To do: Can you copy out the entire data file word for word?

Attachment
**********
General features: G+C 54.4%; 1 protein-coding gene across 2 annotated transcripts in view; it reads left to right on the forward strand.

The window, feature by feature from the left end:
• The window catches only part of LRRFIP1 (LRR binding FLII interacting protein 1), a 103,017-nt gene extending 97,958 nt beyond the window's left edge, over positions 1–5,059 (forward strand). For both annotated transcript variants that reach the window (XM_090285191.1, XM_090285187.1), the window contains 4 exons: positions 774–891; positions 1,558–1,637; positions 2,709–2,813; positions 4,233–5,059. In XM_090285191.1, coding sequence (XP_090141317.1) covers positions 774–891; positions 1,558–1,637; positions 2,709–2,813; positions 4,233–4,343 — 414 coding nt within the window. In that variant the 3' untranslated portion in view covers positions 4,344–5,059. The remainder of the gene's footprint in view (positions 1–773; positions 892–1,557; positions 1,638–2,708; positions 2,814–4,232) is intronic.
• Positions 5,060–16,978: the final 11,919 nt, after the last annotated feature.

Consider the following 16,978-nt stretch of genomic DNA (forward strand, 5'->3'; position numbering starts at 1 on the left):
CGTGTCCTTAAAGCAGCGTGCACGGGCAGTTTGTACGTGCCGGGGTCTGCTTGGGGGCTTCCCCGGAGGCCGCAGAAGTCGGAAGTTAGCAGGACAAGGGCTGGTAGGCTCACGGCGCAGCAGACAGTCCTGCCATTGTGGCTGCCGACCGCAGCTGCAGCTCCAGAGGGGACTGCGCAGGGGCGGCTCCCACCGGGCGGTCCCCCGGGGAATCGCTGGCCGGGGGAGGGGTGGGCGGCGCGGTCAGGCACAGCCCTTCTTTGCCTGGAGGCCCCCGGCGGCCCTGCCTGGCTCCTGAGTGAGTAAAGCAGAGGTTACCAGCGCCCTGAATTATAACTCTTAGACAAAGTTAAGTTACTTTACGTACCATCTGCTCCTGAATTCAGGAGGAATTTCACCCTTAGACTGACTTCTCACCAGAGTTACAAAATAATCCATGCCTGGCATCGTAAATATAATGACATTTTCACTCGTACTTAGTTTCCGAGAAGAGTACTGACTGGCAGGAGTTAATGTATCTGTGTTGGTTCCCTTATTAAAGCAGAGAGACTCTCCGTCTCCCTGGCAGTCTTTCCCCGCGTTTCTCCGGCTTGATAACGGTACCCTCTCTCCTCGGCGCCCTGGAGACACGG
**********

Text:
General features: G+C 54.4%; 1 protein-coding gene across 2 annotated transcripts in view; it reads left to right on the forward strand.

The window, feature by feature from the left end:
• The window catches only part of LRRFIP1 (LRR binding FLII interacting protein 1), a 103,017-nt gene extending 97,958 nt beyond the window's left edge, over positions 1–5,059 (forward strand). For both annotated transcript variants that reach the window (XM_090285191.1, XM_090285187.1), the window contains 4 exons: positions 774–891; positions 1,558–1,637; positions 2,709–2,813; positions 4,233–5,059. In XM_090285191.1, coding sequence (XP_090141317.1) covers positions 774–891; positions 1,558–1,637; positions 2,709–2,813; positions 4,233–4,343 — 414 coding nt within the window. In that variant the 3' untranslated portion in view covers positions 4,344–5,059. The remainder of the gene's footprint in view (positions 1–773; positions 892–1,557; positions 1,638–2,708; positions 2,814–4,232) is intronic.
• Positions 5,060–16,978: the final 11,919 nt, after the last annotated feature.

Consider the following 16,978-nt stretch of genomic DNA (forward strand, 5'->3'; position numbering starts at 1 on the left):
CGTGTCCTTAAAGCAGCGTGCACGGGCAGTTTGTACGTGCCGGGGTCTGCTTGGGGGCTTCCCCGGAGGCCGCAGAAGTCGGAAGTTAGCAGGACAAGGGCTGGTAGGCTCACGGCGCAGCAGACAGTCCTGCCATTGTGGCTGCCGACCGCAGCTGCAGCTCCAGAGGGGACTGCGCAGGGGCGGCTCCCACCGGGCGGTCCCCCGGGGAATCGCTGGCCGGGGGAGGGGTGGGCGGCGCGGTCAGGCACAGCCCTTCTTTGCCTGGAGGCCCCCGGCGGCCCTGCCTGGCTCCTGAGTGAGTAAAGCAGAGGTTACCAGCGCCCTGAATTATAACTCTTAGACAAAGTTAAGTTACTTTACGTACCATCTGCTCCTGAATTCAGGAGGAATTTCACCCTTAGACTGACTTCTCACCAGAGTTACAAAATAATCCATGCCTGGCATCGTAAATATAATGACATTTTCACTCGTACTTAGTTTCCGAGAAGAGTACTGACTGGCAGGAGTTAATGTATCTGTGTTGGTTCCCTTATTAAAGCAGAGAGACTCTCCGTCTCCCTGGCAGTCTTTCCCCGCGTTTCTCCGGCTTGATAACGGTACCCTCTCTCCTCGGCGCCCTGGAGACACGG